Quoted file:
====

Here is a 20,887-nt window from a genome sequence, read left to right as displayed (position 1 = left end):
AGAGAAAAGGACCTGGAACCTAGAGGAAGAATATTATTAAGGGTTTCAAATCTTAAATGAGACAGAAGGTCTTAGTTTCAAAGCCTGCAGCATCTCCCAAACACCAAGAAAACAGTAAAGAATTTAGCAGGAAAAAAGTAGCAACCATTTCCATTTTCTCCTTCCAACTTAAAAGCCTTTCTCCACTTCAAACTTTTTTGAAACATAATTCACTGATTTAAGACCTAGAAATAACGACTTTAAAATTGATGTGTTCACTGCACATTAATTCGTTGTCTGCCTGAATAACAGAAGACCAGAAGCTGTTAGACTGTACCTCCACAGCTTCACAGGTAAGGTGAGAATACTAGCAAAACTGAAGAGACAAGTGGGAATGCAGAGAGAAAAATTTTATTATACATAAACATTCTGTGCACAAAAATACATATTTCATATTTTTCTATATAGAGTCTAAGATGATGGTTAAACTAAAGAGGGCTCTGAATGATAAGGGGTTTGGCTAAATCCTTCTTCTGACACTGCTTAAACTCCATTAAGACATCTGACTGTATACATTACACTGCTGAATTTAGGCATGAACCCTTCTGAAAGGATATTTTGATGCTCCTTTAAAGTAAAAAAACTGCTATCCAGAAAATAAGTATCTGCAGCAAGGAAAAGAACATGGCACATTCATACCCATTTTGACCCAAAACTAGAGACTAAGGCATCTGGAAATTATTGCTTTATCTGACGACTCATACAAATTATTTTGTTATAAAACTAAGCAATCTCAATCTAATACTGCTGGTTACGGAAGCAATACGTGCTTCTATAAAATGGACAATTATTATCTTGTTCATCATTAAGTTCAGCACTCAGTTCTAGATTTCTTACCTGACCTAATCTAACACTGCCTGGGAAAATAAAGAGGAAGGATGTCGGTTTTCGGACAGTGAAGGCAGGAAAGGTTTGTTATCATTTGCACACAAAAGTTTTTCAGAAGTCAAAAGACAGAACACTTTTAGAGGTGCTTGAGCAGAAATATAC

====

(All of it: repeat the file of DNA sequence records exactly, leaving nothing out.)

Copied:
Here is a 20,887-nt window from a genome sequence, read left to right as displayed (position 1 = left end):
AGAGAAAAGGACCTGGAACCTAGAGGAAGAATATTATTAAGGGTTTCAAATCTTAAATGAGACAGAAGGTCTTAGTTTCAAAGCCTGCAGCATCTCCCAAACACCAAGAAAACAGTAAAGAATTTAGCAGGAAAAAAGTAGCAACCATTTCCATTTTCTCCTTCCAACTTAAAAGCCTTTCTCCACTTCAAACTTTTTTGAAACATAATTCACTGATTTAAGACCTAGAAATAACGACTTTAAAATTGATGTGTTCACTGCACATTAATTCGTTGTCTGCCTGAATAACAGAAGACCAGAAGCTGTTAGACTGTACCTCCACAGCTTCACAGGTAAGGTGAGAATACTAGCAAAACTGAAGAGACAAGTGGGAATGCAGAGAGAAAAATTTTATTATACATAAACATTCTGTGCACAAAAATACATATTTCATATTTTTCTATATAGAGTCTAAGATGATGGTTAAACTAAAGAGGGCTCTGAATGATAAGGGGTTTGGCTAAATCCTTCTTCTGACACTGCTTAAACTCCATTAAGACATCTGACTGTATACATTACACTGCTGAATTTAGGCATGAACCCTTCTGAAAGGATATTTTGATGCTCCTTTAAAGTAAAAAAACTGCTATCCAGAAAATAAGTATCTGCAGCAAGGAAAAGAACATGGCACATTCATACCCATTTTGACCCAAAACTAGAGACTAAGGCATCTGGAAATTATTGCTTTATCTGACGACTCATACAAATTATTTTGTTATAAAACTAAGCAATCTCAATCTAATACTGCTGGTTACGGAAGCAATACGTGCTTCTATAAAATGGACAATTATTATCTTGTTCATCATTAAGTTCAGCACTCAGTTCTAGATTTCTTACCTGACCTAATCTAACACTGCCTGGGAAAATAAAGAGGAAGGATGTCGGTTTTCGGACAGTGAAGGCAGGAAAGGTTTGTTATCATTTGCACACAAAAGTTTTTCAGAAGTCAAAAGACAGAACACTTTTAGAGGTGCTTGAGCAGAAATATAC